Nashville Film Festival Puts Music City on the Big Screen
While the Nashville Film Festival (NaFF), now in its 42rd year, offers films of all kinds, fans of films about music had several to choose from at this year's event, held from April 14-20 in Music City. From journeying along on 'The Last Ride' with Hank Williams, to a personal visit with Levon Helm in 'Ain't in It for My Health: A Film About Levon Helm,' or exploring Chely Wright's coming-out process through the documentary 'Wish Me Away,' the films selected for this year's festival covered a lot of musical -- and personal -- ground.
Also screened were 'Broke,' an overview from the perspective of artists and executives who are constantly seeking new ways to deal with the challenges in the music industry today and 'It's About You,' a film about John Mellencamp, shot during a month-and-a-half tour with Willie Nelson and Bob Dylan in 2009.
Chely's film, the documentary of the singer's coming out last year, tied with 'Most Valuable Players' for the Documentary Channel Audience Aawrd for best documentary. Chely, known for hits 'Single White Female' and 'Bumper of my SUV,' and her fiancée, Lauren Blitzer, were in attendance at the screening, as were filmmakers Bobbie Birleffi and Beverly Kopf. Producer Tony Brown, artist Rodney Crowell, members of the group SHeDAISY and singer/songwriter Carolyn Dawn Johnson were also in the audience for the screening, as were music historian Don Cusic, radio personality Blair Garner, and Chely's manager Russell Carter and best friend Chuck Walter.
"I will tell you that it's been a long journey," Chely told The Boot. "Making a film was like making a record times ten!"
Though deeply personal, Chely sees the film as a story to which everyone can relate. "It's the story of an everyday person who is standing up for who they are," she says. After meeting the film's producers, who had previously made a film she admired, she grew to trust them and says when they started talking about the project, it seemed like the right thing to do. "I'm proud of the way they told the story."
Levon's documentary, which received the Gibson Impact of Music Award, followed him from his home near Woodstock, N.Y. to hospital rooms and traveling down the highway. Honorable mention went to 'Everyday Sunshine: The Story of Fishbone,' and the Special Jury Prize for Most Original Vision went to the documentary 'Broke.'
Kris Kristofferson's movie 'Bloodworth' was the opening night film, and he and many other celebrities walked the red carpet on Thursday (April 14) for a special screening. Kris portrays a country singer who, after 40 years, decides to return home to East Tennessee. His family, especially one son, is not overly happy about that decision, and his other two sons are involved in their own personal tragedies. His grandson, however, embraces the return and in doing so learns how to break the boundaries of his dysfunctional family. Actor Reece Thompson, who also attended the screening, portrays the young man. Other stars in the film include Val Kilmer, W. Earl Brown (who also wrote the screenplay), Dwight Yoakam and Hilary Duff.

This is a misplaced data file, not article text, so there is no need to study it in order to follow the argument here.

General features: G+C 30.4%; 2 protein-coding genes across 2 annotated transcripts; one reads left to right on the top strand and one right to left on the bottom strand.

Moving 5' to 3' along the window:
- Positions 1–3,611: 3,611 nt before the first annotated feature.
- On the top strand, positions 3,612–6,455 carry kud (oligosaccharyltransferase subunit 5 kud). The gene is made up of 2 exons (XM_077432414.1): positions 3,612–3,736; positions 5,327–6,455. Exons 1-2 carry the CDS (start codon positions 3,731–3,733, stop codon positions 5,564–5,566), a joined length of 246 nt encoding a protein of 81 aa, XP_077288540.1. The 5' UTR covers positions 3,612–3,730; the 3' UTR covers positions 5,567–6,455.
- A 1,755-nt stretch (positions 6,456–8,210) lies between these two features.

Prior to the screening, Emmylou Harris presented Kris with the Career Achievement Award from the Nashville Film Festival. "It is great to see Kris here in Nashville and I am honored to present him with this award," Emmy told the Boot just prior to the ceremony. "I think he didn't know about the award though," she added with a laugh, which Kris confirmed later. "I thought I was just coming here to be at the screening," he told The Boot. "I had no idea about this award. It's an honor, of course, and I am pleased to be recognized by the film festival."
In an interview the day after the festival, Kris said that 'Bloodworth' was the best film he had ever done, taking into consideration the script, the actors and the storyline. "I felt that way last night after I saw it and I still feel that way this morning," he said. "Everyone involved with it did an incredible job."
Duane Allen and Richard Sterban of the Oak Ridge Boys walked the red carpet with Kris and admitted they were fans of him as a songwriter and an actor. Additionally, they are very supportive of the arts in Nashville, the film festival being something they enjoy attending. "We're also here for Earl (Brown) because we've known him for a long time and become friends."
"We love everything about Kris," Richard said, adding,"If you take his work as a writer, as an actor and as a singer and performer, he is so deserving of this award he is receiving tonight."
James Otto and Big Kenny also were in attendance at the film. James says he was aware of Kris' songwriting long before his acting, but added, "Now I've seen just about all of his movies. I'm excited to be here tonight, because Earl is also a good friend. I was there when Kris received his Icon award at BMI and now I'm here when he's receiving this lifetime achievement award. I'm thrilled to be here."
The opening night of the film festival set the stage for the remaining week, with five of the movies that were shown being sell-outs. 'Bloodworth' sold out all of its screenings, and the festival went on to break its all-time ticket and attendance record, selling more than 26,000, a 14.7% increase over last year.